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I am working on an open-source library that contains several source files. I would like to ask for feedback, not only for specific code in specific files, but also on the more general arrangement of the library and the dependencies between modules. I saw that most questions on the site ask about code that is contained in a single source file. Can I ask for feedback on the library, even though it contains several files?

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  • \$\begingroup\$ Does the open source community currently exist, or are you trying to create it? I thought open source libraries had communities to review the code prior to release. \$\endgroup\$
    – pacmaninbw
    Feb 28 at 16:25
  • \$\begingroup\$ @pacmaninbw It is a new library, so it does not have a community yet. \$\endgroup\$ Mar 1 at 7:24

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Lets break down your question into separate and more digestible parts.

  1. Are reviews of libraries allowed? yes
  2. Are large questions allowed? ("an entire library", "contains several files") only if your question fits within the 65535 character limit.
  3. Is asking for feedback on specific code allowed? yes
  4. Is reviewing design on-topic? Yes, if you provide code.
  5. Is project structure (file system) on-topic? Yes, if you provide code. An fs tree is not code.

So a conclusion is; "yes, if you include the code in your question."

However the above questions aren't really the same as the OP's question. As I've been very literal. Like when you ask the question "can you pass the salt?" All I've done is say "yes, I posses the capacity to pick up and pass the salt to someone." Yeah, not very helpful.

The thing is, I've focused on if your question is on-topic. Completely blinding you from other rules which can leave you with a sub-par experience. Whilst you can ask for specific feedback reviewers can comment on anything. This has been documented on Code Review Meta a number of times:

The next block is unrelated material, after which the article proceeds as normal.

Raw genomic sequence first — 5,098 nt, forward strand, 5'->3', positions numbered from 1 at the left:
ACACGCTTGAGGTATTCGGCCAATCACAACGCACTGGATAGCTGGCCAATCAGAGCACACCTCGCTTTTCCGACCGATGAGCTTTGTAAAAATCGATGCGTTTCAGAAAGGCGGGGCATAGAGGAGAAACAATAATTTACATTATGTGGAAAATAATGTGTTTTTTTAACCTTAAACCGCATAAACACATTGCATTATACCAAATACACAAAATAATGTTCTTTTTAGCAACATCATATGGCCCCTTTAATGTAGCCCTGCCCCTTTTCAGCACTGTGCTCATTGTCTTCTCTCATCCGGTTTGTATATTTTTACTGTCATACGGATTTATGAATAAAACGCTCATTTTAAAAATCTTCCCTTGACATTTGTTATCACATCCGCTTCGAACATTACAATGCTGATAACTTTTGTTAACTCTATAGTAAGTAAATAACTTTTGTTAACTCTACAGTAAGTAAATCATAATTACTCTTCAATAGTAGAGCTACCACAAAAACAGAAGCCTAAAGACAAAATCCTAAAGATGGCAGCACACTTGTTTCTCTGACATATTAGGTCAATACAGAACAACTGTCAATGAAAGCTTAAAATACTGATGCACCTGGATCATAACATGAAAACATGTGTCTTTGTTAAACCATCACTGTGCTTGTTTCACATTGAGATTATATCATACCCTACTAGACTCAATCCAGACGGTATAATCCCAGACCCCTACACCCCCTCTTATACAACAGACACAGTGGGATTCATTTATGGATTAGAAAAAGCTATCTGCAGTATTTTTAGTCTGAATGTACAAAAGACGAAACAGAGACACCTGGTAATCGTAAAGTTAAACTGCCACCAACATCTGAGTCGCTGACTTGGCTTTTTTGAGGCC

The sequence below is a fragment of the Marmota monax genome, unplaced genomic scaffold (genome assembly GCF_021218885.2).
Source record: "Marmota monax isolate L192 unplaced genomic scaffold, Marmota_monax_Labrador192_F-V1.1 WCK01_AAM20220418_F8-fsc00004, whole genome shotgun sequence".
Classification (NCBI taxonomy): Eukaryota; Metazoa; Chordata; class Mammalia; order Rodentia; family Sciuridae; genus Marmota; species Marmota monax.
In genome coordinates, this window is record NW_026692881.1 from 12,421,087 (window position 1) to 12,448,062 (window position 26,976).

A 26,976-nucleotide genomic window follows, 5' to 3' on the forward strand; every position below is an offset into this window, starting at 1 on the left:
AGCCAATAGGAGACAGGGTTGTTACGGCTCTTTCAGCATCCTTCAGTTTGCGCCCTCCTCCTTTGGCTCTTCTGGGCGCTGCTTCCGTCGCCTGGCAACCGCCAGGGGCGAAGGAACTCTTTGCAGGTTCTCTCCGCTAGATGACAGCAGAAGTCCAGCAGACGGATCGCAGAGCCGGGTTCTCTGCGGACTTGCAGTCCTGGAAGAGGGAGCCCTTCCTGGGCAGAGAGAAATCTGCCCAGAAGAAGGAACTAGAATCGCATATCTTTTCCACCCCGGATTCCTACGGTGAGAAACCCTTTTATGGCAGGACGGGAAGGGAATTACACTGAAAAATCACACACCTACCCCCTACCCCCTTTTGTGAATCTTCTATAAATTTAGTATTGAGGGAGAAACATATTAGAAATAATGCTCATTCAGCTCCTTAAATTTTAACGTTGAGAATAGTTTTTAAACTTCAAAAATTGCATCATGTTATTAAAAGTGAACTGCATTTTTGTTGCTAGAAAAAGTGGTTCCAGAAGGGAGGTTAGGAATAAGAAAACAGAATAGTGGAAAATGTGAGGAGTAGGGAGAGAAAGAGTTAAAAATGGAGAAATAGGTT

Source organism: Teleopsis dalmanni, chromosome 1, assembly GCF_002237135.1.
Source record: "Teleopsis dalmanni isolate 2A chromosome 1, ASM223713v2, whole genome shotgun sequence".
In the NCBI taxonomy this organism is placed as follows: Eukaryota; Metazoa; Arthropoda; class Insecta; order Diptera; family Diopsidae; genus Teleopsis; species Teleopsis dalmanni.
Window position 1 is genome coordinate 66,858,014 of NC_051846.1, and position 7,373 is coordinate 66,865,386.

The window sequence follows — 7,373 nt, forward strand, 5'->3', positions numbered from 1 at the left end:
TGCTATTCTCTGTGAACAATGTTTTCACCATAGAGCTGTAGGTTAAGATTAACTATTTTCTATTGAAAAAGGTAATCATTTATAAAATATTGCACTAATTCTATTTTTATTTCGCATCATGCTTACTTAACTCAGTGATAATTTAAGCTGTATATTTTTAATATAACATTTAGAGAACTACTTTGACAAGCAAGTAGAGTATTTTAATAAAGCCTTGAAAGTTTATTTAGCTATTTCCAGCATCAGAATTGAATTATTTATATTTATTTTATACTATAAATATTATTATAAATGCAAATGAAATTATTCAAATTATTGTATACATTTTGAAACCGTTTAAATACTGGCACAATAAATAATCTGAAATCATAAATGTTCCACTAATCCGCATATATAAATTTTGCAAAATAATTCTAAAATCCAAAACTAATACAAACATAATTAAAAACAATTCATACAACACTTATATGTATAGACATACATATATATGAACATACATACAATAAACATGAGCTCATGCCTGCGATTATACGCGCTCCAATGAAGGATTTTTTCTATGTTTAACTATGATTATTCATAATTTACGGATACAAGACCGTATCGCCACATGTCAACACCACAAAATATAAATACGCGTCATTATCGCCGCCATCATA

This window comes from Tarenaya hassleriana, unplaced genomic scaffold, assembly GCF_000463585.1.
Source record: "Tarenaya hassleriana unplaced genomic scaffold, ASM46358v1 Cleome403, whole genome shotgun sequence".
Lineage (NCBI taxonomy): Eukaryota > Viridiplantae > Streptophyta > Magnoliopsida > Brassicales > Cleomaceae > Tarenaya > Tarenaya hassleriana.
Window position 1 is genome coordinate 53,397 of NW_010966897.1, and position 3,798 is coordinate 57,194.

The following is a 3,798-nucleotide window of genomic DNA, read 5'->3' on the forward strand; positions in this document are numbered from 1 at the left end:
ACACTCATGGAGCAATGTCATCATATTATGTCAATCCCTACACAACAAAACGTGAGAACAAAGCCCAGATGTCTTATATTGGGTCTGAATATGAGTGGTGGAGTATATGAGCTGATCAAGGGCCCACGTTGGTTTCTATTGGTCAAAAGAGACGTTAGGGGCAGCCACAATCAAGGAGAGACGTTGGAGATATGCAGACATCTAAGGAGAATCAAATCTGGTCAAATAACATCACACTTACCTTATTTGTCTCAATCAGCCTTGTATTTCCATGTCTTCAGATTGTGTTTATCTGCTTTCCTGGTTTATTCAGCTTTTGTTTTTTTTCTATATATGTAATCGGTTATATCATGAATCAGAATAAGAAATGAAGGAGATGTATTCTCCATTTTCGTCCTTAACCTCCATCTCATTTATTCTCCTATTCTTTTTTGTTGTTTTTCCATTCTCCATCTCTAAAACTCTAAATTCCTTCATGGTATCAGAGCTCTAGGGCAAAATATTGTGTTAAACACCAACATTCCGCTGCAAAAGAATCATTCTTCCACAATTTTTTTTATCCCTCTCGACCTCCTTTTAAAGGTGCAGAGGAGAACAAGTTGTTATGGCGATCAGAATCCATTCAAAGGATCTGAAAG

• I believe telling about things people don't ask for is a huge part of a good code review. Of course, it should be both polite and helpful.

  • Do we want to tell people about things they don't ask for or is that considered impolite / frowned upon / bad behavior?

    If you tell someone something they don't already know, then you helped increase their knowledge in something. That can't hurt, right? Plus...isn't that the idea of Code Review? To help people improve their code? Why would it matter if you address something they didn't ask about; especially if it improves their code.

  • Yes. It is fine to ask reviewers to preferably avoid commenting on something.

    Of course the reviewers can comment about it anyway, and then it will be up to the community - and the original poster - to determine if the review is helpful or not.

  • One of our Help Center rules, and indeed, one of our core values, is

    Do I want the code to be good code?

    To that end, any answer that makes the code "better" is fair game. It's just that this OP has declared some preconceived ideas of what is "better", so you would have to work extra hard to convince them to abandon the self-imposed constraints.

  • Yes, it is implied with every Code Review question that "any and all aspects of the question can be reviewed". From the help center:

    • Do I want feedback about any or all facets of the code?